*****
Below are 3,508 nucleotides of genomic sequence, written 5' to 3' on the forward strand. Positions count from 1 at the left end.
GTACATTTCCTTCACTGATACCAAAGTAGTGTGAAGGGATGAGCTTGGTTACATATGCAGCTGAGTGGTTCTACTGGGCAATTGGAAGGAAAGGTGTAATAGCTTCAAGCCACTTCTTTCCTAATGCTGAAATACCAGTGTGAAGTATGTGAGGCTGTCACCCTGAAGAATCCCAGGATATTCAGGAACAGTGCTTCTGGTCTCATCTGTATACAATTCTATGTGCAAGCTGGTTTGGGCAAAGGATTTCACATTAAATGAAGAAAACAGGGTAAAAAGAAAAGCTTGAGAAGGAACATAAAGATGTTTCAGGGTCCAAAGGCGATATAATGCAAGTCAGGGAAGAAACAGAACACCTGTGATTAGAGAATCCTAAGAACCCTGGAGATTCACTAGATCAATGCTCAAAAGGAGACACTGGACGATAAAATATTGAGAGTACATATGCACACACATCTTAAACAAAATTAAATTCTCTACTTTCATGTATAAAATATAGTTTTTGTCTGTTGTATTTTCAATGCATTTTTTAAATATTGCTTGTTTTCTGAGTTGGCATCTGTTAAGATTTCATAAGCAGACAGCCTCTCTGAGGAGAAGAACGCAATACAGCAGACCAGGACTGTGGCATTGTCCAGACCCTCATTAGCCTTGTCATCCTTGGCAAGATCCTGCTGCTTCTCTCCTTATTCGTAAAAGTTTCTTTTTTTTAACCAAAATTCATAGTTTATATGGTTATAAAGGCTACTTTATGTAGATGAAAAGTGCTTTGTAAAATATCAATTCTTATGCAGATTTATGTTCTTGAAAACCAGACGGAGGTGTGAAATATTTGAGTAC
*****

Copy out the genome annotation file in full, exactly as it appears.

Below are 3,508 nucleotides of genomic sequence, written 5' to 3' on the forward strand. Positions count from 1 at the left end.
GTACATTTCCTTCACTGATACCAAAGTAGTGTGAAGGGATGAGCTTGGTTACATATGCAGCTGAGTGGTTCTACTGGGCAATTGGAAGGAAAGGTGTAATAGCTTCAAGCCACTTCTTTCCTAATGCTGAAATACCAGTGTGAAGTATGTGAGGCTGTCACCCTGAAGAATCCCAGGATATTCAGGAACAGTGCTTCTGGTCTCATCTGTATACAATTCTATGTGCAAGCTGGTTTGGGCAAAGGATTTCACATTAAATGAAGAAAACAGGGTAAAAAGAAAAGCTTGAGAAGGAACATAAAGATGTTTCAGGGTCCAAAGGCGATATAATGCAAGTCAGGGAAGAAACAGAACACCTGTGATTAGAGAATCCTAAGAACCCTGGAGATTCACTAGATCAATGCTCAAAAGGAGACACTGGACGATAAAATATTGAGAGTACATATGCACACACATCTTAAACAAAATTAAATTCTCTACTTTCATGTATAAAATATAGTTTTTGTCTGTTGTATTTTCAATGCATTTTTTAAATATTGCTTGTTTTCTGAGTTGGCATCTGTTAAGATTTCATAAGCAGACAGCCTCTCTGAGGAGAAGAACGCAATACAGCAGACCAGGACTGTGGCATTGTCCAGACCCTCATTAGCCTTGTCATCCTTGGCAAGATCCTGCTGCTTCTCTCCTTATTCGTAAAAGTTTCTTTTTTTTAACCAAAATTCATAGTTTATATGGTTATAAAGGCTACTTTATGTAGATGAAAAGTGCTTTGTAAAATATCAATTCTTATGCAGATTTATGTTCTTGAAAACCAGACGGAGGTGTGAAATATTTGAGTAC